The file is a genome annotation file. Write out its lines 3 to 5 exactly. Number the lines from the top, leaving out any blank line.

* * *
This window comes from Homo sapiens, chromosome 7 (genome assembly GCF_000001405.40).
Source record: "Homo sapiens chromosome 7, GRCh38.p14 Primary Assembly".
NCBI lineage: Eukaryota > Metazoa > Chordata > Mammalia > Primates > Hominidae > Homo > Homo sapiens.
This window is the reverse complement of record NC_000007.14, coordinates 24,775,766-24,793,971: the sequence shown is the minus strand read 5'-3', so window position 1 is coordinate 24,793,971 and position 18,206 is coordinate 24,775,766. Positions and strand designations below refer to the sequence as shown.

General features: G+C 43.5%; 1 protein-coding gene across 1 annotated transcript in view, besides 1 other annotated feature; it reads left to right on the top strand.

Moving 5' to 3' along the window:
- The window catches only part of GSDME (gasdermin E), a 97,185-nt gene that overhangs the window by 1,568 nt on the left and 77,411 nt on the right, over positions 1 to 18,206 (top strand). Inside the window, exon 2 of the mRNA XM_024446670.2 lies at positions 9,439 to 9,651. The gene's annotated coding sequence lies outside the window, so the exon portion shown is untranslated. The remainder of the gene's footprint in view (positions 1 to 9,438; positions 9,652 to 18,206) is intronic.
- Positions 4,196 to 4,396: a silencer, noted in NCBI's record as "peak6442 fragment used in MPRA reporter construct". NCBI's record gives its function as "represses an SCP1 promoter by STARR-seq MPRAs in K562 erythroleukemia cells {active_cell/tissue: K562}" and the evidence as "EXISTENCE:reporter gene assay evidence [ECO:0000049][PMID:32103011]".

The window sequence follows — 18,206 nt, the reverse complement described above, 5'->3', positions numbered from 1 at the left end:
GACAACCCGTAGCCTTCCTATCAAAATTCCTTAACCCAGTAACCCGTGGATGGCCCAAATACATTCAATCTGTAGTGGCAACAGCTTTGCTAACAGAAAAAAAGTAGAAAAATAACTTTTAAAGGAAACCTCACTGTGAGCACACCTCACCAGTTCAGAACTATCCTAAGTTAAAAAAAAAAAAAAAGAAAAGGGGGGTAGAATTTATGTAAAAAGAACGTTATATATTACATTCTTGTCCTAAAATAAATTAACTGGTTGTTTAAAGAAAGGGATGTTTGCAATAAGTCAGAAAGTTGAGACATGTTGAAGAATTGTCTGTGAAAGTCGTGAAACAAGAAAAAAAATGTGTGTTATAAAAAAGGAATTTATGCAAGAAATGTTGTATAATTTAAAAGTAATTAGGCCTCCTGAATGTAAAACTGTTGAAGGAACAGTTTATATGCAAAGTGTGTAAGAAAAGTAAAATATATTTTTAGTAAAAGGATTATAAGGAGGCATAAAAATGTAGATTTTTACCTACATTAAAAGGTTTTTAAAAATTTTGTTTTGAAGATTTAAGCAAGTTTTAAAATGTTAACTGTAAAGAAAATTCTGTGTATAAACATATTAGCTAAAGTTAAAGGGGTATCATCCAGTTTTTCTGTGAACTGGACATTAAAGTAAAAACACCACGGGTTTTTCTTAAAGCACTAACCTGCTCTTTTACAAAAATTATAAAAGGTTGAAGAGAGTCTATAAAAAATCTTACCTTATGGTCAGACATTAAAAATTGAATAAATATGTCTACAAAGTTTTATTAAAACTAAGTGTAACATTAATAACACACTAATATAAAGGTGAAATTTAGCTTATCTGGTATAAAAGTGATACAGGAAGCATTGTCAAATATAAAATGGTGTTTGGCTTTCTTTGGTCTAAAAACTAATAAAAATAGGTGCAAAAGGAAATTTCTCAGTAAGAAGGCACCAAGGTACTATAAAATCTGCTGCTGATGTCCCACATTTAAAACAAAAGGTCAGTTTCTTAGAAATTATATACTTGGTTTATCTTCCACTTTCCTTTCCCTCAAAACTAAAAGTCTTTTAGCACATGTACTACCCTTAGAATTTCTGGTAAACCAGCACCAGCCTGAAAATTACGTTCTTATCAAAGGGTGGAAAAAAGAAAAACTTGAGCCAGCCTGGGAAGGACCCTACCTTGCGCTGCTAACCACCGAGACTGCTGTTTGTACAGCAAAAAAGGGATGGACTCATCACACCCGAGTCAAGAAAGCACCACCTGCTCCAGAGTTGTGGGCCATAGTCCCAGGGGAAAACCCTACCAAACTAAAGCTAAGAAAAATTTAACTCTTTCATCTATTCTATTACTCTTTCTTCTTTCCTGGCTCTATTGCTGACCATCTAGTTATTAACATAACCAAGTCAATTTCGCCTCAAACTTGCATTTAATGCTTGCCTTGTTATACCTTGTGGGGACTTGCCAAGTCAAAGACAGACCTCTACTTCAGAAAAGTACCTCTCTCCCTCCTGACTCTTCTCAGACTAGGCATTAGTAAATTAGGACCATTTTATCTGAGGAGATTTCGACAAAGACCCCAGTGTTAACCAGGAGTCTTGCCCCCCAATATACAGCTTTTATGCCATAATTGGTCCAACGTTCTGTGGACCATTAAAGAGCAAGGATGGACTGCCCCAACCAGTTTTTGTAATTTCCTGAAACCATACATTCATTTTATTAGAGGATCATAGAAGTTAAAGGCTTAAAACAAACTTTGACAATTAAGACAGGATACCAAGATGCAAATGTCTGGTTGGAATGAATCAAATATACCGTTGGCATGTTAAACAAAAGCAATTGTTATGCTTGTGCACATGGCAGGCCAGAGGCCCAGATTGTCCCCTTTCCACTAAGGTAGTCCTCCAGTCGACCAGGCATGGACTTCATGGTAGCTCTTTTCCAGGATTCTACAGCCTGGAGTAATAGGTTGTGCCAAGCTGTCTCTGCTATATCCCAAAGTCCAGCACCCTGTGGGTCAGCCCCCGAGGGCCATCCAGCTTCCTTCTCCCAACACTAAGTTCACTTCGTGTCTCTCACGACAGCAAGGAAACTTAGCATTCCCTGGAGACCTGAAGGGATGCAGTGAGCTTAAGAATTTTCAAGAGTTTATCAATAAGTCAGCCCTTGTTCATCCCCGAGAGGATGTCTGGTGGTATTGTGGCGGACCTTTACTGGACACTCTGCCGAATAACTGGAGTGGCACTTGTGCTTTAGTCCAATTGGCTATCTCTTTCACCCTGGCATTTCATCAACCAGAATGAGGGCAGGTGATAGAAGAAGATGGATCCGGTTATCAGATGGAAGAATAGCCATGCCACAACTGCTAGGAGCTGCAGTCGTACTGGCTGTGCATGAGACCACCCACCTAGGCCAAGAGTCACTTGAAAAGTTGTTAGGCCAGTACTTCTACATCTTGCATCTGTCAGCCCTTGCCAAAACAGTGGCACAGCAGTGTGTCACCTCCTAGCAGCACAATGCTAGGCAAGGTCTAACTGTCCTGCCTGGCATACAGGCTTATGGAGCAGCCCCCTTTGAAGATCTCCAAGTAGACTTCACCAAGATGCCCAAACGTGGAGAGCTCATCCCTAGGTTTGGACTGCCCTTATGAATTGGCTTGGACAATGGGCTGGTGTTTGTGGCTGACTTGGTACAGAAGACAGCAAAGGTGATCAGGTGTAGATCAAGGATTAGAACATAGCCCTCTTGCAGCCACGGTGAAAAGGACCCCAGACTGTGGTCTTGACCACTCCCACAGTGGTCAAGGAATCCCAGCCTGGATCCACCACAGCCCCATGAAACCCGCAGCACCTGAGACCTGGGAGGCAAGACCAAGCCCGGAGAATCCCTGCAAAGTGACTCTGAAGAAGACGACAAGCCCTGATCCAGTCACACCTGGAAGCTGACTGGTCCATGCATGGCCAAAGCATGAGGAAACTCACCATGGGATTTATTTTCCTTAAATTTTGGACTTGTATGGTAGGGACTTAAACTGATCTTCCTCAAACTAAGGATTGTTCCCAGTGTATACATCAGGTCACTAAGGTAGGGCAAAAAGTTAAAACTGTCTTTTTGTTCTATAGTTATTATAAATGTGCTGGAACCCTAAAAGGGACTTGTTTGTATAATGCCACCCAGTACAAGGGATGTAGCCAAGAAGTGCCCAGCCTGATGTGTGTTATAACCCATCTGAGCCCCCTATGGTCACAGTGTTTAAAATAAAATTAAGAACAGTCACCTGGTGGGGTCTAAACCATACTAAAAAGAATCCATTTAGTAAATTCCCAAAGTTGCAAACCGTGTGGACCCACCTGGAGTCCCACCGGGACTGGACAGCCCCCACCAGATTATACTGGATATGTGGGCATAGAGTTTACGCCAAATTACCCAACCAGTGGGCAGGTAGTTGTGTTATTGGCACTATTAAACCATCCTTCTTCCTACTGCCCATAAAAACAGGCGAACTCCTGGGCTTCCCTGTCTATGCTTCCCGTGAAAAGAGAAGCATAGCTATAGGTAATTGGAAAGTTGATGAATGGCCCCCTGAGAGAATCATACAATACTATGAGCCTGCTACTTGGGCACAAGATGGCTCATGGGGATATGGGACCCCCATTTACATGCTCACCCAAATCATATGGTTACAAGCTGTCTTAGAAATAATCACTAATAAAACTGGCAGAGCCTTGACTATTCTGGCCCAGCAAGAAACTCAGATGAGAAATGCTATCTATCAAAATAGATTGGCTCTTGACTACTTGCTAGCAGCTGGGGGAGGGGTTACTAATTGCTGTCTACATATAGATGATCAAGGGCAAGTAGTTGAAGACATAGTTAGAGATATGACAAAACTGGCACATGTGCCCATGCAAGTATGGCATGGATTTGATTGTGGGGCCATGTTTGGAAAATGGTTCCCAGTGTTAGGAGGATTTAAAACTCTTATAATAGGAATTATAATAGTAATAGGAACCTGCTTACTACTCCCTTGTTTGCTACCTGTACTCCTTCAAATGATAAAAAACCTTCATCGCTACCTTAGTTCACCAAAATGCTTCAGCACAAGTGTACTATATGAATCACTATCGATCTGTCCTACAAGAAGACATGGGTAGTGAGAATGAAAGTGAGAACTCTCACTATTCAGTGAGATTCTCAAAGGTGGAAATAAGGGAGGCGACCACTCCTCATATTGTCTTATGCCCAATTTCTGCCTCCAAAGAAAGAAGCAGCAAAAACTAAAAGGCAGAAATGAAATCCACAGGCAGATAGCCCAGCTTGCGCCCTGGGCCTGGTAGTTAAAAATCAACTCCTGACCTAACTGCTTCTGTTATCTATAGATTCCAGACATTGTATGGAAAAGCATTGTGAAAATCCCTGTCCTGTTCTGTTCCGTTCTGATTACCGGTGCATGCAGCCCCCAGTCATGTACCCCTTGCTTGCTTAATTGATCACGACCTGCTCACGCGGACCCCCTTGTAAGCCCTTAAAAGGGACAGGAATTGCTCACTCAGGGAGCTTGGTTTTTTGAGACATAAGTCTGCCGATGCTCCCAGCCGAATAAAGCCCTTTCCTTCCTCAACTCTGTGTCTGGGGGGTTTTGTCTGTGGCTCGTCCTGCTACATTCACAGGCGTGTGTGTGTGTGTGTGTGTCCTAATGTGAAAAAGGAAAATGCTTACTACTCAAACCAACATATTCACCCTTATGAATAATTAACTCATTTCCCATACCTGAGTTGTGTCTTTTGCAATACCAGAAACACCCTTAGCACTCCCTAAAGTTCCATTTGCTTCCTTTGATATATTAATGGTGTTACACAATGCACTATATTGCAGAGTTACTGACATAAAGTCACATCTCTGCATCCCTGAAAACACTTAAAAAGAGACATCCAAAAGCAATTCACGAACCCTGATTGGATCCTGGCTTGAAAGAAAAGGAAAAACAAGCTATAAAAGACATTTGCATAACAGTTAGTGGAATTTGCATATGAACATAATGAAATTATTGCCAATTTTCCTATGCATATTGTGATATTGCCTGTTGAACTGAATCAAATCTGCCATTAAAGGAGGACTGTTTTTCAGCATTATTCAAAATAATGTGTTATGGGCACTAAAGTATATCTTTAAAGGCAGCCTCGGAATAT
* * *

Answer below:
NCBI lineage: Eukaryota > Metazoa > Chordata > Mammalia > Primates > Hominidae > Homo > Homo sapiens.
This window is the reverse complement of record NC_000007.14, coordinates 24,775,766-24,793,971: the sequence shown is the minus strand read 5'-3', so window position 1 is coordinate 24,793,971 and position 18,206 is coordinate 24,775,766. Positions and strand designations below refer to the sequence as shown.

General features: G+C 43.5%; 1 protein-coding gene across 1 annotated transcript in view, besides 1 other annotated feature; it reads left to right on the top strand.